Hunger stole upon me so slowly that at first I was not aware of what hunger
really meant. Hunger had always been more or less at my elbow when I played,
but now I began to wake up at night to find hunger standing at my bedside,
staring at me gauntly. The hunger I had known before this had been no grim,
hostile stranger; it had been a normal hunger that had made me beg constantly
for bread, and when I ate a crust or two I was satisfied. But this new hunger
baffled me, scared me, made me angry and insistent. Whenever I begged
for food now my mother would pour me a cup of tea which would still the
clamor in my stomach for a moment or two; but a little later I would feel
10 hunger nudging my ribs, twisting my empty guts until they ached. I would
grow dizzy and my vision would dim. I became less active in my play, and
for the first time in my life I had to pause and think of what was happening
to me. a
“Mama, I’m hungry,” I complained one afternoon.
“Jump up and catch a kungry,” she said, trying to make me laugh and
“What’s a kungry?”
“It’s what little boys eat when they get hungry,” she said.
“What does it taste like?”
“I don’t know.”
“Then why do you tell me to catch one?”
“Because you said that you were hungry,” she said, smiling.
I sensed that she was teasing me, and it made me angry.
“But I’m hungry. I want to eat.”
unit 1: narrative structure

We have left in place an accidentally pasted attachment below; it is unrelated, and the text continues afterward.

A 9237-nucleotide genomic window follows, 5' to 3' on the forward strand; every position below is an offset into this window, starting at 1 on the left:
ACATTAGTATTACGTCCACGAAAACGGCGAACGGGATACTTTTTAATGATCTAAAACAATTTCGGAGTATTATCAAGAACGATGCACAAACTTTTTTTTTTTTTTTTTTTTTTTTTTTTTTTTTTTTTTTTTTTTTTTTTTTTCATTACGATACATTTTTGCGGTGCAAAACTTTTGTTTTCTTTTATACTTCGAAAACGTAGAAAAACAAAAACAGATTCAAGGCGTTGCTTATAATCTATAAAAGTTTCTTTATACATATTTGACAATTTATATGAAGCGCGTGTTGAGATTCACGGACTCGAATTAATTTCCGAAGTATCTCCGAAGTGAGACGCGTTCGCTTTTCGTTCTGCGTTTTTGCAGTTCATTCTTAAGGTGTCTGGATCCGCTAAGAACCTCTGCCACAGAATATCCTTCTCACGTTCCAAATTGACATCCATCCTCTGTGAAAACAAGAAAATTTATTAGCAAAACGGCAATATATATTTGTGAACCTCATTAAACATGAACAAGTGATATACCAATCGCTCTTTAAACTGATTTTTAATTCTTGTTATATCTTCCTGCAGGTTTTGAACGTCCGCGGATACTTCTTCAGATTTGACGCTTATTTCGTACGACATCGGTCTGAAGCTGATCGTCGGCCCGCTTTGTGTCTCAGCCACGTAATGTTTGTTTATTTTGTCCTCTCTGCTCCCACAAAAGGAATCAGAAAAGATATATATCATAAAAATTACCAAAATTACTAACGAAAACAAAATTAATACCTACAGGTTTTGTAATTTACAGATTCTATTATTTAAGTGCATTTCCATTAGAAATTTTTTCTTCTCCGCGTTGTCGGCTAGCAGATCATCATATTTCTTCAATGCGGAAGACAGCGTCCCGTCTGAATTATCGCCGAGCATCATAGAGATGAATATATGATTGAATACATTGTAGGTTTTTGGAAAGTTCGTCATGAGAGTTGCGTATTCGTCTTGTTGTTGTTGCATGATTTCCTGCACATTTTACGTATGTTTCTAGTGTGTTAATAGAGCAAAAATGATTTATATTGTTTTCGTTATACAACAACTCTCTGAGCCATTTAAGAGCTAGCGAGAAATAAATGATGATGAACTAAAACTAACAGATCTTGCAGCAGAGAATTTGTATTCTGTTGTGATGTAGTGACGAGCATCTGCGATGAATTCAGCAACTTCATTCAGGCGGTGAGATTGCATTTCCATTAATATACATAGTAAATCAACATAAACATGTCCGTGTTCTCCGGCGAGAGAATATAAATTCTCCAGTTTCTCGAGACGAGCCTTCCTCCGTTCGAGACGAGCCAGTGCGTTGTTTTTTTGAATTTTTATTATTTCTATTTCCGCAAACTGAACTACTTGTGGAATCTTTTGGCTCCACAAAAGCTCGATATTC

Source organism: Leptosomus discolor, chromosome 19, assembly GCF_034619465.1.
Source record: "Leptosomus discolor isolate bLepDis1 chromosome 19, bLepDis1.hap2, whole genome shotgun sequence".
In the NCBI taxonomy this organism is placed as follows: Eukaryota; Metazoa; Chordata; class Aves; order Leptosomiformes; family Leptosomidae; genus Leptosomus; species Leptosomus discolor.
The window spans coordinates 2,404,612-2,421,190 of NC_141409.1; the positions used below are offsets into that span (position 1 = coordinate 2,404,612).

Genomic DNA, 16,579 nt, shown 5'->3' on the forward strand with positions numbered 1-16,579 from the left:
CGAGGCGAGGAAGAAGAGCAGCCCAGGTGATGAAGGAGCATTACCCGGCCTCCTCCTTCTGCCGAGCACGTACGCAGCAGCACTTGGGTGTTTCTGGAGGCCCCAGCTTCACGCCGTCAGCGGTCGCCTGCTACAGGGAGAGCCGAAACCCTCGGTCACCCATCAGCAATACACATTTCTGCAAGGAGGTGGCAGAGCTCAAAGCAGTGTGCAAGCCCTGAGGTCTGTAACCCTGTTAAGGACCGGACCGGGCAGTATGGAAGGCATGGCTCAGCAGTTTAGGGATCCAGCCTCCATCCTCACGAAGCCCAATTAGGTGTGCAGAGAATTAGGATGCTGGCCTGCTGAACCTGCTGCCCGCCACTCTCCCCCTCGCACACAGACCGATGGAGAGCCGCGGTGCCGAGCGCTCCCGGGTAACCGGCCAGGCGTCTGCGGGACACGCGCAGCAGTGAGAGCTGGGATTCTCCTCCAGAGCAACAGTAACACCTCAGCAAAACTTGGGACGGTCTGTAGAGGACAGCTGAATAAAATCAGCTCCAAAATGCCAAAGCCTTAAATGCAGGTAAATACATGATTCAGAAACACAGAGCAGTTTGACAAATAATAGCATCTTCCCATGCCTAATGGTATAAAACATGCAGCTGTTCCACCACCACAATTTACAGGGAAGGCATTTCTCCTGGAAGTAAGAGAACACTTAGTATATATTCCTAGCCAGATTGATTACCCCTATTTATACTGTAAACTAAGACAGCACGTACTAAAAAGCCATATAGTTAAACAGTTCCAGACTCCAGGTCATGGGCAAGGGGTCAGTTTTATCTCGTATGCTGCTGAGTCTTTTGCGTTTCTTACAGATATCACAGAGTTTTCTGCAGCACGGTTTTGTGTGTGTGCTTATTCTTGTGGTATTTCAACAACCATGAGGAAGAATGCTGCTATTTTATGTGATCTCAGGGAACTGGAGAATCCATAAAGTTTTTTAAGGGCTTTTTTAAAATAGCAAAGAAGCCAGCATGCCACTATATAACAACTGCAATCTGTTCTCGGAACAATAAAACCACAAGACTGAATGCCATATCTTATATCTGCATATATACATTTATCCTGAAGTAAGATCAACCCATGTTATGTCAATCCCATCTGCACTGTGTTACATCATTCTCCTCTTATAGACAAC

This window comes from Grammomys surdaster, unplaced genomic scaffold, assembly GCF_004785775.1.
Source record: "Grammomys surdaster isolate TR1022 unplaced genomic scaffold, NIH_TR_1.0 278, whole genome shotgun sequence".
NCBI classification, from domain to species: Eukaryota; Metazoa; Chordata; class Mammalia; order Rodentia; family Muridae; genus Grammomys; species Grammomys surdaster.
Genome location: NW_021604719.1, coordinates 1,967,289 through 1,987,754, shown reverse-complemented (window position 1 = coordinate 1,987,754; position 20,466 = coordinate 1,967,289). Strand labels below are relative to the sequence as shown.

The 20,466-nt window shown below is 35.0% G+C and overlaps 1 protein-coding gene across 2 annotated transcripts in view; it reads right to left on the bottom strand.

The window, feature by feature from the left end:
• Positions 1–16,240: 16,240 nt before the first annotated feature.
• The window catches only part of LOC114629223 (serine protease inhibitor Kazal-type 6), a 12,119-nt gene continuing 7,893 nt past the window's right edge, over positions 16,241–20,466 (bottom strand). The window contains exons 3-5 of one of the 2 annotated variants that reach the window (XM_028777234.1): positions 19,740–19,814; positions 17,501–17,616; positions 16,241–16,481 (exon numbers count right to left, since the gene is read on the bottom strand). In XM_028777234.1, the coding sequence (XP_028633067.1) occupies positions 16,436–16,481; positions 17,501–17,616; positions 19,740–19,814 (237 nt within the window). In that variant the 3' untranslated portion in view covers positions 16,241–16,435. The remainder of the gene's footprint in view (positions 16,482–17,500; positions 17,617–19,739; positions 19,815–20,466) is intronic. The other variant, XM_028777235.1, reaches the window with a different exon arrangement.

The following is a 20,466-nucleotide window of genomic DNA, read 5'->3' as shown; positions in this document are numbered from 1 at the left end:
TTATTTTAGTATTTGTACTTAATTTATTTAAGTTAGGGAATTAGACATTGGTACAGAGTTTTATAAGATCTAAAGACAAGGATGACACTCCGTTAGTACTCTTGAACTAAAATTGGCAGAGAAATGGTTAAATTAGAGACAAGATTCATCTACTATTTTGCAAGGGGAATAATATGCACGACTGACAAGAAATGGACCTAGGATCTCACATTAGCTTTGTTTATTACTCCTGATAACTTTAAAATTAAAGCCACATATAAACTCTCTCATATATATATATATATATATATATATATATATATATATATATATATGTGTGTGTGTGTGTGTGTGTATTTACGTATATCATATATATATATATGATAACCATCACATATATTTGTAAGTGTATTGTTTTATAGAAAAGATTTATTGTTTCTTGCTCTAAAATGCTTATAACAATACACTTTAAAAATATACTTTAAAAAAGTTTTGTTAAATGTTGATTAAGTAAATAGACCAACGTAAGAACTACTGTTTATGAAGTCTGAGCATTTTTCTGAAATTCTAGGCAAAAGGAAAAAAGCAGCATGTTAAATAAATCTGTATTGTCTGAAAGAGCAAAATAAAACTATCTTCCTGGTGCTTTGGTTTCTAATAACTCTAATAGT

What impressions of
tenement life does the
painting on page 119
clamor (klBmPEr) n. a noisy
outburst; outcry
After only the first
paragraph, you can
already begin drawing
conclusions about
Wright’s early life and the
ideas he expresses in this
autobiography. At this
point, what cause-andeffect relationship did
Wright start to recognize?
Alley (1942), Jacob Lawrence. Courtesy
of Clark Atlanta University Art Galleries.
© 2007 Gwendolyn Knight Lawrence/
Artists Rights Society (ARS), New York.
“You’ll have to wait.”
“But I want to eat now.”
“But there’s nothing to eat,” she told me.
“Just because there’s none,” she explained.
“But I want to eat,” I said, beginning to cry.
“You’ll just have to wait,” she said again.
“But why?”
“For God to send some food.”
“When is He going to send it?”
“I don’t know.”
“But I’m hungry!”
She was ironing, and she paused and looked at
me with tears in her eyes.
“Where’s your father?” she asked me.
I stared in bewilderment. Yes, it was true that
my father had not come home to sleep for many
days now and I could make as much noise as I
wanted. Though I had not known why he was
absent, I had been glad that he was not there
to shout his restrictions at me. But it had never
occurred to me that his absence would mean that
there would be no food.
“I don’t know,” I said.
“Who brings food into the house?” my mother
50 asked me.
“Papa,” I said. “He always brought food.”
“Well, your father isn’t here now,” she said.
Woman Worker (1951), Charles White. © 1951 The Charles White Archive.
“Where is he?”
“I don’t know,” she said.
“But I’m hungry,” I whimpered, stomping my feet.
“You’ll have to wait until I get a job and buy food,” she said. b
Reread lines 39–56.
As the days slid past the image of my father became associated with my
What life-changing
pangs of hunger, and whenever I felt hunger I thought of him with a deep
event does Wright reveal
biological bitterness.
through dialogue?
My mother finally went to work as a cook and left me and my brother alone
in the flat each day with a loaf of bread and a pot of tea. When she returned
dispirited (dG-spGrPG-tGd)
at evening she would be tired and dispirited and would cry a lot. Sometimes,
adj. dejected
when she was in despair, she would call us to her and talk to us for hours,
telling us that we now had no father, that our lives would be different from
those of other children, that we must learn as soon as possible to take care of